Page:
The ‘Women in Finance Charter’, officially launched in 2016, asks financial services firms to commit to implement four key industry actions:
- to have a named senior executive responsible and accountable for gender diversity and inclusion;
- to set internal targets for gender diversity in senior management positions;
- to publish progress annually and
- ensure the pay of the senior executive team is linked to delivery against these internal targets on gender diversity.
Why does it matter?
There is a financial imperative for change. A much publicised report from McKinsey suggests that closing the Gender Pay Gap will add up to £150 billion to UK GDP by 2025 and introduce 840,000 more women to the workforce.
However, closing the pay gap is about much more than money. It leads to a more diverse and inclusive workforce, broadens the skill base, increases creativity and innovation and can reduce staff turnover.
How successful has the Charter been?
For these myriad reasons, not simply because it’s the right thing to do, AAT became the first professional accountancy body to sign the Women in Finance Charter back in 2016.
Another accountancy body recently signed up to the Charter but the others, for various reasons, have not yet done so. In fact, securing signatories has been a slow process, with the intervention of the Chair of the Treasury Select Committee, Nicky Morgan MP, required to shame some major financial institutions into signing the Charter last year.
After three years, there are now just over 300 firms, from a potential 90,000, who have signed up.
Government will focus on the 650,000 employees covered by these 300 firms but a further 500,000 employees in the financial services sector remain completely untouched.
It must surely be legitimate to ask about the 30 million UK employees who do not work in the financial services sector and how gender diversity is being encouraged at the firms they work for.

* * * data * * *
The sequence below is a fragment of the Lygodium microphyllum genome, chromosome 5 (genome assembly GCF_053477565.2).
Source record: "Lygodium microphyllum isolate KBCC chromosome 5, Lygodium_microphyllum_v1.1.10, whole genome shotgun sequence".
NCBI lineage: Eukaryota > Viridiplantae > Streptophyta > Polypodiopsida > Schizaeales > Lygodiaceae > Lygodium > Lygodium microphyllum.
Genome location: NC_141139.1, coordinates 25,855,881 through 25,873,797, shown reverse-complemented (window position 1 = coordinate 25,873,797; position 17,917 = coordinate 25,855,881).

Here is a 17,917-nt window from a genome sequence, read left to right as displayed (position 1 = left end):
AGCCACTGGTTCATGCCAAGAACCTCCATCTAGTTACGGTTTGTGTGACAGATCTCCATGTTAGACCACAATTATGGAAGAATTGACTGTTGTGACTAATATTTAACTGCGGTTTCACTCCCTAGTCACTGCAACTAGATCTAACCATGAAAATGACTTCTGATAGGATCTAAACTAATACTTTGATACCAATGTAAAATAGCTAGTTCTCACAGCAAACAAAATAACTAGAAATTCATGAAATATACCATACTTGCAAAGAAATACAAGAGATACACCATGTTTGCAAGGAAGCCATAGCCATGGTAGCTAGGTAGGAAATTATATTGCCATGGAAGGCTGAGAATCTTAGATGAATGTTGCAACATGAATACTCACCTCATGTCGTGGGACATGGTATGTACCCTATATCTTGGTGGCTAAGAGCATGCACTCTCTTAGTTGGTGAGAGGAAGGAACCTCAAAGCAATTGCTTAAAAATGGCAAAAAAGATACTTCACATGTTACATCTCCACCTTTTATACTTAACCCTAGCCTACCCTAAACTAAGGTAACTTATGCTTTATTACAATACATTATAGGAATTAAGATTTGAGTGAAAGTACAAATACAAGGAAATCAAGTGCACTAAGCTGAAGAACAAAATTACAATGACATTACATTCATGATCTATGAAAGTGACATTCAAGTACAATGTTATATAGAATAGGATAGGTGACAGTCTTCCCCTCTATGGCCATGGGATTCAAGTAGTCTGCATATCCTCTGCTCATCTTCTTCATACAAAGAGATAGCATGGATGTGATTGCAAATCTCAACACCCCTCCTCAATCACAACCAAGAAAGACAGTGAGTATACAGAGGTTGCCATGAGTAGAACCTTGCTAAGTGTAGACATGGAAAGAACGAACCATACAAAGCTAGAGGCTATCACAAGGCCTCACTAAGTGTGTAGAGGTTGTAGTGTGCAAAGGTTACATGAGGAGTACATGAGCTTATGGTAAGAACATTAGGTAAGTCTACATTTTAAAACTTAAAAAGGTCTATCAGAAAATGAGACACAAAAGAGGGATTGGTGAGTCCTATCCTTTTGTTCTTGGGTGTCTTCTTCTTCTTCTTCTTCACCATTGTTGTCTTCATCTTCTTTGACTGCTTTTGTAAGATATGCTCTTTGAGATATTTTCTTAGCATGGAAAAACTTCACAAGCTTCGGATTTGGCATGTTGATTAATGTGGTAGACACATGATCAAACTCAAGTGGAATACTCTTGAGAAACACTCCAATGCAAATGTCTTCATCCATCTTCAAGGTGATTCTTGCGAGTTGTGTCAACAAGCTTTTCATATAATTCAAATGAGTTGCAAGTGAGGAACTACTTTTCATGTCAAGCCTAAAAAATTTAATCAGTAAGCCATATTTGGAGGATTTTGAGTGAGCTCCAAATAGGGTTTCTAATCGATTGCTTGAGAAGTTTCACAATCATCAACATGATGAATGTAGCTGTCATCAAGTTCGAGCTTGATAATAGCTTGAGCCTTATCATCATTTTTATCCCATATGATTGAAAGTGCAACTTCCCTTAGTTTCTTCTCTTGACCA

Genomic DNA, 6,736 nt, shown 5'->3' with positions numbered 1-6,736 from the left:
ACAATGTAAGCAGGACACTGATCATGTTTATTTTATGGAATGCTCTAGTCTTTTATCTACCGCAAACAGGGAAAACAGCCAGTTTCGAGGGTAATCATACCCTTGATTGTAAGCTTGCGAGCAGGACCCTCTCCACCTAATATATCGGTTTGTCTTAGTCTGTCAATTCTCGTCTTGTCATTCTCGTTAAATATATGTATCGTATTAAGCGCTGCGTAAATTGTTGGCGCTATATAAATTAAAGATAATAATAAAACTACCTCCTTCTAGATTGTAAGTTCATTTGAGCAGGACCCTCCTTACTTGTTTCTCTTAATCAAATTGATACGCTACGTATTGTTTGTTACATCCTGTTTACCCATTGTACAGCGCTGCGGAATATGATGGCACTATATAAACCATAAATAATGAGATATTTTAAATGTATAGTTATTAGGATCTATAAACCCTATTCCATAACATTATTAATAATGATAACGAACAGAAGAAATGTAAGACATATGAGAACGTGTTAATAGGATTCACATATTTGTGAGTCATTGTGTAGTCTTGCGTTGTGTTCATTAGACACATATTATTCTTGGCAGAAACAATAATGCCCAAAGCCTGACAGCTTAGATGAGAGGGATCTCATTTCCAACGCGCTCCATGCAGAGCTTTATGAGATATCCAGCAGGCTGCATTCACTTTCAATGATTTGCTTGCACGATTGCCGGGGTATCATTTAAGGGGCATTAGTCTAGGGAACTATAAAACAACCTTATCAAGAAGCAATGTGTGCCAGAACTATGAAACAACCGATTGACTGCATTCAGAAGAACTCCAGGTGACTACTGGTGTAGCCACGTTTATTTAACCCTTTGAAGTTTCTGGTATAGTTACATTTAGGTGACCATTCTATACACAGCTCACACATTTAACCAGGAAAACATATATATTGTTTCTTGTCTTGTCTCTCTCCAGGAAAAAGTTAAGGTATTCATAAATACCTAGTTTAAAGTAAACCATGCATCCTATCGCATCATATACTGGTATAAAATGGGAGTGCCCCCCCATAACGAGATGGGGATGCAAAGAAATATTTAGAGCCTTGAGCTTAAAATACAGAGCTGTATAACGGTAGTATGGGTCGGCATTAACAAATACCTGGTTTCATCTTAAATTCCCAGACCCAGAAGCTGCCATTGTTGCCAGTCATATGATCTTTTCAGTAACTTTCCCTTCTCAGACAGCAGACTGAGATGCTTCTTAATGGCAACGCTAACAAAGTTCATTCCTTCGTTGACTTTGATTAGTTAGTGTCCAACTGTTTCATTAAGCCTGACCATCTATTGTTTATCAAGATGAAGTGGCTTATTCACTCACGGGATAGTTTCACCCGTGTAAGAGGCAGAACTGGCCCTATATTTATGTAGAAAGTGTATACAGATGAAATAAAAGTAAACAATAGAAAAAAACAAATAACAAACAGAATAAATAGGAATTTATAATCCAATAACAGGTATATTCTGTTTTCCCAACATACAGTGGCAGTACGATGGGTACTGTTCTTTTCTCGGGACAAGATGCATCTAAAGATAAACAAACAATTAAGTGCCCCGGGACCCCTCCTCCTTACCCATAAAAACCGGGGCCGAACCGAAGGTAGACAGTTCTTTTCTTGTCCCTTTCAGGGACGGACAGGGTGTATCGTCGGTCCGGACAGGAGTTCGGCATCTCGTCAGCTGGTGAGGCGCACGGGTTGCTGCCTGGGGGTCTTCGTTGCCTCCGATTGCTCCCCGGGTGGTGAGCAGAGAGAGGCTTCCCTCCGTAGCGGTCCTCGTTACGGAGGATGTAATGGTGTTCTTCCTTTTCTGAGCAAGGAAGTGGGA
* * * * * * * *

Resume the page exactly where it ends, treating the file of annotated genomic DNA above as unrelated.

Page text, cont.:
Looking at this bigger picture, AAT suggests that the Women in Finance Charter be widened in scope and renamed the “Women in Business Charter”.
This would open it up to cover all sectors, from Government departments, local authorities and charities, to all listed companies and the five million SMEs that are driving the British economy.
This could enable large numbers of businesses, large and small, to improve their awareness and understanding of what needs to be done and to make necessary changes.
Of course, this won’t happen without political support, but this already appears to exist.
An AAT commissioned survey of Members of Parliament last month found that most MPs (54%) would support widening out the existing Charter to all businesses and to rename it the “Women in Business Charter.”
Only 15% of MPs said they do not support such a change, while 9% don’t know either way.
It is pleasing that most MPs support such a change and we look forward to working them to try and achieve this in 2019.
Find out more and sign up to the Women in Finance Charter.
Find out more about AAT’s commitments under the Women in Finance Charter
Phil Hall is AAT's Head of Public Affairs and Public Policy.